We’re surrounded by smiling, successful, talented people who are depressed

Mental illness is all too common, and all too concealable.
Mental illness is all too common, and all too concealable.
Image: Reuters/ Shannon Stapleton
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You don’t need to be told that mental illness is very, very common. There are statistics galore: One in five people in the US will experience mental illness this year. When considered over a lifetime, that figure rises to one in four people worldwide.

But it still doesn’t feel very normal. We’re surrounded by millions of people who look great, do brilliantly at work, and walk to the subway every day feeling totally trapped and isolated.

To help change this, my friend and former colleague Bryony Gordon has set up Mental Health Mates, a walking group in the UK for people with mental health issues. This fall, I’m setting up the organization’s first New York branch. We’ll meet at the steps of the Brooklyn Public Library by Prospect Park at 10:30am on the 25th of September. It’s not therapy, there won’t be professional advice, and those who come don’t have to talk about their problems—although of course they’re welcome to do so.

I love this group exactly because it isn’t formal or clinical. Professional treatment is an absolutely necessary and proper response to a mental illness diagnosis. Thankfully, the stigma has faded enough that most people now recognize that. But mental health doesn’t have to be a secret locked behind a doctor’s door. Indeed, Gordon’s second book, on her struggles with OCD, explores just how normal it is to be weird.

She says she started Mental Health Mates after hearing an old interview with the novelist Carson McCullers (who later died due to alcoholism) talking about how she felt like everyone was part of a “we” except for her. “I thought, ‘You were wrong, you were part of a we, you just didn’t know it,’” says Gordon.

Rationally, I understand that many people, including friends and colleagues, are quietly living and dealing with mental health issues. But during the two, thankfully brief, periods when I had depression, I forgot. I didn’t feel confident enough to talk about it until I was better. And yet when I did, nearly all of my friends told me that they too had experienced some period of mental illness.

Fostering this sense of a shared identity is important. The internet can be a useful tool, and there are many online support groups and forums for those looking to connect and talk. But this virtual openness hasn’t yet translated into openness in everyday life. Chris Barker is a professor of clinical psychology at University College London and a researcher who specializes in the benefits of both professional and non-professional psychological support. He notes that online support groups “can be very anonymous” and many members “feel a bit lost.”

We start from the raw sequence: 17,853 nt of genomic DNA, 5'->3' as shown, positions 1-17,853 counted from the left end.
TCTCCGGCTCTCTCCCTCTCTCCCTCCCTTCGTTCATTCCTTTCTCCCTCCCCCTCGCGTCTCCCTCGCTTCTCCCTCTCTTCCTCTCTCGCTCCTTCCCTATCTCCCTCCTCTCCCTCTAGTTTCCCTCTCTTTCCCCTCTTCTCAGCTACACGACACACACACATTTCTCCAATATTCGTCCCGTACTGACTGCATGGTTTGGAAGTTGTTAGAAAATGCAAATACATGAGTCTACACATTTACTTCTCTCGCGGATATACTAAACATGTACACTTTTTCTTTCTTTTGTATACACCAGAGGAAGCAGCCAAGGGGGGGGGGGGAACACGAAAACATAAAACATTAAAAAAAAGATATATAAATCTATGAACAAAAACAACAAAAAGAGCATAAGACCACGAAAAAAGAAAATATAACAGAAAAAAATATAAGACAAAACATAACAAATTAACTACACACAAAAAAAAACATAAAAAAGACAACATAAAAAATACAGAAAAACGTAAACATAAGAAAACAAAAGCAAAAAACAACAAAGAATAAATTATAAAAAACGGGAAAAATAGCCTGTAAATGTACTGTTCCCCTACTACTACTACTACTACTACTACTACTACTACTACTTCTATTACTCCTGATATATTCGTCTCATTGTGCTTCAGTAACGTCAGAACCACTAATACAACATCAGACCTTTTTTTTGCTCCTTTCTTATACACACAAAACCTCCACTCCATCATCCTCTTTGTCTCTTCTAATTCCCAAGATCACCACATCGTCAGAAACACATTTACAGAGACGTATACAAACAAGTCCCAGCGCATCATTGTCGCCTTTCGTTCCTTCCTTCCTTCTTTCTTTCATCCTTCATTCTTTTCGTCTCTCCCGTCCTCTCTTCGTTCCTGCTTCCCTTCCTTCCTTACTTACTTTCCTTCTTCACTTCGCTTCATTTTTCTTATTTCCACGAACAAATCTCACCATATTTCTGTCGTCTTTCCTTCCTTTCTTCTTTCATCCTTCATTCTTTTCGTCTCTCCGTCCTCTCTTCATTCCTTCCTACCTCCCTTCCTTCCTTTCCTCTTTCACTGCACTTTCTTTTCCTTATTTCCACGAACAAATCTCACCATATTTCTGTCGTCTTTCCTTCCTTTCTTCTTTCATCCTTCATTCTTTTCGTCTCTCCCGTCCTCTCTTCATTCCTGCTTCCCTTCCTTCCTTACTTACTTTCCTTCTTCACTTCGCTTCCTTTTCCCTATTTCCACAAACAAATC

In contrast, the social aspects of in-person relationships can provide real benefits. Seeing others with mental health issues creates a powerful sense of community. “There is de-stigmatization, there is empowerment, people feel less ashamed and embarrassed about their condition and feel stronger generally,” he says. “It normalizes their own problems to know other people feel similarly.”

The benefits of community support groups are not new, of course. It’s something that LGBT groups and racial minorities, for example, have worked hard to maintain. Though there hasn’t been formal research on whether those with mental illnesses would benefit from some kind of pride movement, Jennifer Ratcliff, a psychology professor at the College at Brockport, says she believes it would be valuable for many. “There’s a lot of evidence that disclosure of concealed stigmatized identities, of which I’d include mental illness, helps people,” Ratcliff, who has researched stigma, social perception, and the impact of pride on marginalized groups, explains. There are important psychological benefits to opening up about personal difficulties, she says. And discussing mental health issues within a group meet-up can then give members the confidence to talk about mental illness with other friends and colleagues, which can ultimately help reduce the stigma.

Since Mental Health Mates began in February, it has grown to include thousands of members and orchestrated meet-ups in London, Leeds, Newcastle, Edinburgh, Southampton, Bristol, Cambridge, and Cardiff. There’s clearly a need for this community, and Gordon says starting the group “feels a bit like kicking at an open door.”

Too many people still associate mental illness with stereotypical depictions like ”One Flew Over the Cuckoo’s Nest,” she says. In fact, there is nothing abnormal about mental illness and those who live with it certainly don’t all look or act a certain way. “When you feel depressed you think you’re going to end up in a loony bin, or everyone else who has this is a complete freak,” says Gordon. “All mental illnesses lie to you. They make you feel crap, they tell you you’re the only one in the world feeling these things, that you’re worthless. And it’s just not true.”